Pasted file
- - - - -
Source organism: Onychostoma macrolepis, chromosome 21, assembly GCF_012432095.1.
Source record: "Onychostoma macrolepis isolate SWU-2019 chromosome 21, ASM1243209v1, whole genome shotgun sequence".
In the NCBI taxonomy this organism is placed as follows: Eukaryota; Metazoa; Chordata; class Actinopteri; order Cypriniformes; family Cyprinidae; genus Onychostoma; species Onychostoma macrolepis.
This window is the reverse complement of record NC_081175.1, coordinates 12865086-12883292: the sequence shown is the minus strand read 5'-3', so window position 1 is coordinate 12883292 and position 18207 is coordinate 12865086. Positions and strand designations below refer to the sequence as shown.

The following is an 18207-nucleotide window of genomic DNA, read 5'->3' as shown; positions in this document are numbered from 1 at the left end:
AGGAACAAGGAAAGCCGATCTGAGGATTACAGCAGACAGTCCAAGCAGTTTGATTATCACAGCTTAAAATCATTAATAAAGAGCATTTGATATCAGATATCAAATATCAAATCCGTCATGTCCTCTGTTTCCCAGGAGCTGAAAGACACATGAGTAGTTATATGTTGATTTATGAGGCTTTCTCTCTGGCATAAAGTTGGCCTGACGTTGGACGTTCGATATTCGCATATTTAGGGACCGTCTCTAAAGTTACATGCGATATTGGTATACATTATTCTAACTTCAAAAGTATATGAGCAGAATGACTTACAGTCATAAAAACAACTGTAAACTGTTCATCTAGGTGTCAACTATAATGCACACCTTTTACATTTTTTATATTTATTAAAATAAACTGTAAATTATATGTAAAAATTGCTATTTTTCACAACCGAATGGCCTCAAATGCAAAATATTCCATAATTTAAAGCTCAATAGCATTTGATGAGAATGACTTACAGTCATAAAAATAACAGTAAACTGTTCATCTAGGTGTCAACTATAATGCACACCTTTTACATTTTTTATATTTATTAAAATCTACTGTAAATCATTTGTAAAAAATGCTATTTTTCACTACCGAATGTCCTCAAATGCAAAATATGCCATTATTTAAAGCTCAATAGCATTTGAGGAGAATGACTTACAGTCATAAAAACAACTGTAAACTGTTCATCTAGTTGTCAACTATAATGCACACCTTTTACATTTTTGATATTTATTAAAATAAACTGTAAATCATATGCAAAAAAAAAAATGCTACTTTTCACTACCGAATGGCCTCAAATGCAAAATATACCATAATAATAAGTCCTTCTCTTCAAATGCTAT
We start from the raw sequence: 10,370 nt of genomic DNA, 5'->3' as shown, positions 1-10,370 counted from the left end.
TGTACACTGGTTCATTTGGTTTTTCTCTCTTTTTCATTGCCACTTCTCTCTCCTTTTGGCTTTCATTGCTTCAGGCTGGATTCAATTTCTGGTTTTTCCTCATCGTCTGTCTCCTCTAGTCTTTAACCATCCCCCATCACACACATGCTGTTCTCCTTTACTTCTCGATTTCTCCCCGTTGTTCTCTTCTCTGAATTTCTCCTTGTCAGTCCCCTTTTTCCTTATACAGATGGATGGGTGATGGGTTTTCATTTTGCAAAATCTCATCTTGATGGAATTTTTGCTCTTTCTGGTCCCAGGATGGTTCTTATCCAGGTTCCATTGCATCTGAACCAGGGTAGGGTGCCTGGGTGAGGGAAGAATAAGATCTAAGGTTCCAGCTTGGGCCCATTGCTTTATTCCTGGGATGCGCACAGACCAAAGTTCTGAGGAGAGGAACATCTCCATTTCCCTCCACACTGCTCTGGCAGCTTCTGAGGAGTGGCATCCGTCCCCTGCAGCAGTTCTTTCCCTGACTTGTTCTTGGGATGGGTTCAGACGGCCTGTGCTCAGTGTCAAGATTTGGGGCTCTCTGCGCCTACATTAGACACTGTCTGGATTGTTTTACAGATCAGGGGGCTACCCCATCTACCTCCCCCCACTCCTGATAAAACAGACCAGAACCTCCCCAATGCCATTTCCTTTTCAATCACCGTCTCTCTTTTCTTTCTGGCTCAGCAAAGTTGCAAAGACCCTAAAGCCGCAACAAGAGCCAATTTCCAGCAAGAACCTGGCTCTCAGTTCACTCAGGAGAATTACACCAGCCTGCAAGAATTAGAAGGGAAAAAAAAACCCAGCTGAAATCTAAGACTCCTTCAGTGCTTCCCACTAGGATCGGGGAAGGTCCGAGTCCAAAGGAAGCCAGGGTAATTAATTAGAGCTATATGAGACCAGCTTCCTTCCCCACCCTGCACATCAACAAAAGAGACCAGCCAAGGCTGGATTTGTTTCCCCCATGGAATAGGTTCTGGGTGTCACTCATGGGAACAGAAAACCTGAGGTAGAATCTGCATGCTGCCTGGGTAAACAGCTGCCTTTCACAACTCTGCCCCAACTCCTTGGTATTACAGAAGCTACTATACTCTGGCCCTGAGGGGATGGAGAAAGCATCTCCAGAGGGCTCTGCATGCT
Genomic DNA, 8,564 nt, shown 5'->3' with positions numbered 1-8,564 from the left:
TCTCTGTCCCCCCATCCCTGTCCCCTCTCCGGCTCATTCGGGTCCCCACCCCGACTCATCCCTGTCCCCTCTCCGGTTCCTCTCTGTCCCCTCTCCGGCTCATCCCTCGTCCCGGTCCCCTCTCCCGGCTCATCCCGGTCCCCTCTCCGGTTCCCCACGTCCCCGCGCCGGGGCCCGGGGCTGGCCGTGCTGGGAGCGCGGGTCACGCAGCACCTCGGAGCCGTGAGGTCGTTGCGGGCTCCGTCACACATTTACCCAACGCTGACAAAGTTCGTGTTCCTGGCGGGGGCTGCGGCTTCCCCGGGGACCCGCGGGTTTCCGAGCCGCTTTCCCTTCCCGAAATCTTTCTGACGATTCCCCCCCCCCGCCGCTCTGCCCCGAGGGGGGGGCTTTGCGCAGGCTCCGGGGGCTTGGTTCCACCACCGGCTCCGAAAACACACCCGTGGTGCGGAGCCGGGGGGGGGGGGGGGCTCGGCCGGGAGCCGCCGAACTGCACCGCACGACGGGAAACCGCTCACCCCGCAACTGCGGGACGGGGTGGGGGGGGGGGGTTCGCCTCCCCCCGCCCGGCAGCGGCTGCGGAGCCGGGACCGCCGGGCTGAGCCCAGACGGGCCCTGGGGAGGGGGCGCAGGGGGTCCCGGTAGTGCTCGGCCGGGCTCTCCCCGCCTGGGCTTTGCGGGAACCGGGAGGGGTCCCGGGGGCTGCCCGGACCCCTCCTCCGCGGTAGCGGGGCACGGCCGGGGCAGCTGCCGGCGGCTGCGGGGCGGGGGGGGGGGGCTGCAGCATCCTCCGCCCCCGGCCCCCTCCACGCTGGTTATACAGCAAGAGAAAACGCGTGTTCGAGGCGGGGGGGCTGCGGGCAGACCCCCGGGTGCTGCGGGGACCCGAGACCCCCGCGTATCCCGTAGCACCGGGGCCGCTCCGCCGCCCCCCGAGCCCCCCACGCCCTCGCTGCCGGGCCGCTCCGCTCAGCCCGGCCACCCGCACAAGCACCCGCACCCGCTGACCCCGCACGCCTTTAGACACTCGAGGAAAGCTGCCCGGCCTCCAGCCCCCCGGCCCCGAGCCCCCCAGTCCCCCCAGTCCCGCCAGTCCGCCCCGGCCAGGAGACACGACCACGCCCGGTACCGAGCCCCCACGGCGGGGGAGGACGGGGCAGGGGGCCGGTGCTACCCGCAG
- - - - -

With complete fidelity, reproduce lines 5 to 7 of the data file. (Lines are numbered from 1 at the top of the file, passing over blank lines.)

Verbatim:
The following is an 18207-nucleotide window of genomic DNA, read 5'->3' as shown; positions in this document are numbered from 1 at the left end:
AGGAACAAGGAAAGCCGATCTGAGGATTACAGCAGACAGTCCAAGCAGTTTGATTATCACAGCTTAAAATCATTAATAAAGAGCATTTGATATCAGATATCAAATATCAAATCCGTCATGTCCTCTGTTTCCCAGGAGCTGAAAGACACATGAGTAGTTATATGTTGATTTATGAGGCTTTCTCTCTGGCATAAAGTTGGCCTGACGTTGGACGTTCGATATTCGCATATTTAGGGACCGTCTCTAAAGTTACATGCGATATTGGTATACATTATTCTAACTTCAAAAGTATATGAGCAGAATGACTTACAGTCATAAAAACAACTGTAAACTGTTCATCTAGGTGTCAACTATAATGCACACCTTTTACATTTTTTATATTTATTAAAATAAACTGTAAATTATATGTAAAAATTGCTATTTTTCACAACCGAATGGCCTCAAATGCAAAATATTCCATAATTTAAAGCTCAATAGCATTTGATGAGAATGACTTACAGTCATAAAAATAACAGTAAACTGTTCATCTAGGTGTCAACTATAATGCACACCTTTTACATTTTTTATATTTATTAAAATCTACTGTAAATCATTTGTAAAAAATGCTATTTTTCACTACCGAATGTCCTCAAATGCAAAATATGCCATTATTTAAAGCTCAATAGCATTTGAGGAGAATGACTTACAGTCATAAAAACAACTGTAAACTGTTCATCTAGTTGTCAACTATAATGCACACCTTTTACATTTTTGATATTTATTAAAATAAACTGTAAATCATATGCAAAAAAAAAAATGCTACTTTTCACTACCGAATGGCCTCAAATGCAAAATATACCATAATAATAAGTCCTTCTCTTCAAATGCTAT
We start from the raw sequence: 10,370 nt of genomic DNA, 5'->3' as shown, positions 1-10,370 counted from the left end.